Some female characters can survive in the patriarchal world of Game of Thrones but that doesn’t make it feminist, contends Rebekah Owens.
Is Game of Thrones – the television series adapted from the novels by George R R Martin – a female-friendly franchise? The debate has raged ever since the television series first aired on the US channel HBO in 2011, with a fourth season due to be broadcast early in 2014.
This summer, Wired published Nielsen data meant to provide objective evidence that the TV show is female friendly. The statistics show that the series was watched by an almost even mix of men and women, the numbers for the third season indicating that 42% of the audience was female. This, for Underwired reporter, Angela Watercutter, demonstrates that the television show is not just for boys with a penchant for daggers and dwarves; women are also quite fond of a dose of loincloth-and-leather.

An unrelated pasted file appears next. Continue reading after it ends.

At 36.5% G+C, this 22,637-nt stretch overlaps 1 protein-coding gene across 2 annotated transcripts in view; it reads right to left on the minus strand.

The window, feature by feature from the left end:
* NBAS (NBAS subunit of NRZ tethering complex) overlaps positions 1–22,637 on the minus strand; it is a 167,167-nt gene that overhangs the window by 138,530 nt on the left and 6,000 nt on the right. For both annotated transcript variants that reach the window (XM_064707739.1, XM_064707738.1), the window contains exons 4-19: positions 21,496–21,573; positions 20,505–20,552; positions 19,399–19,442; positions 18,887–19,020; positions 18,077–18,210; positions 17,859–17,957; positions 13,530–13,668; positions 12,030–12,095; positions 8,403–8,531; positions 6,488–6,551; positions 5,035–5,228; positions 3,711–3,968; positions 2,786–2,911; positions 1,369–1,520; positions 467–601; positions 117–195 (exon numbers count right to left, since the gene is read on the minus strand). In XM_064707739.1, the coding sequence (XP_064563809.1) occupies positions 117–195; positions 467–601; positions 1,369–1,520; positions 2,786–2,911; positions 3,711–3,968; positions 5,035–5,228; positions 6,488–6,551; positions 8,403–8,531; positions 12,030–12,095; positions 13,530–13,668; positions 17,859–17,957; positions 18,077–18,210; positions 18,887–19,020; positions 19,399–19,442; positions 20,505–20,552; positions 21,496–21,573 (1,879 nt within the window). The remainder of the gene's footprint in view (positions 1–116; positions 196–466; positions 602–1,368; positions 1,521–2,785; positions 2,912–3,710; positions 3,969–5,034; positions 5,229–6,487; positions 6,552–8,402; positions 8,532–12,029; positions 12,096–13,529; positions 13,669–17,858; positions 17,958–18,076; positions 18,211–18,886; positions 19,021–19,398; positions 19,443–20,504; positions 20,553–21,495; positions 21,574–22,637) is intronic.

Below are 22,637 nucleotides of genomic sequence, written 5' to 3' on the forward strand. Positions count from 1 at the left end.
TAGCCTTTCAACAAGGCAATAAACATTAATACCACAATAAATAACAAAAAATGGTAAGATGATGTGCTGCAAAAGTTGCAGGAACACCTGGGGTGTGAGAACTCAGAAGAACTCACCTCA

The debate, however, goes far beyond simple statistics to show the series is enjoyed by almost as many women as men. It is not about the women who watch the programme, it’s about the women who are actually in the programme. Are they well-defined, well-drawn characters in their own right? Or are they simply present to bolster the viewing figures by showing their boobs? This has led to additional debates about whether the ‘boobs per episode’ count is a case of objectification or empowerment.
The series is notorious for the number of exposition scenes which take place during sex scenes, meant to make the lengthy, plot-expounding dialogue a little more interesting. New York journalist Myles NcNutt coined a new word to describe these scenes – sexposition. Naked women form part of the scenery, their presence a gratuitous attempt to bump up the viewing figures…
Taken from the DVD cover for The Complete Second Season of Game of Thrones. This shows a tilted golden crown, with a shadow of a sword battle scene running along it, against a black background.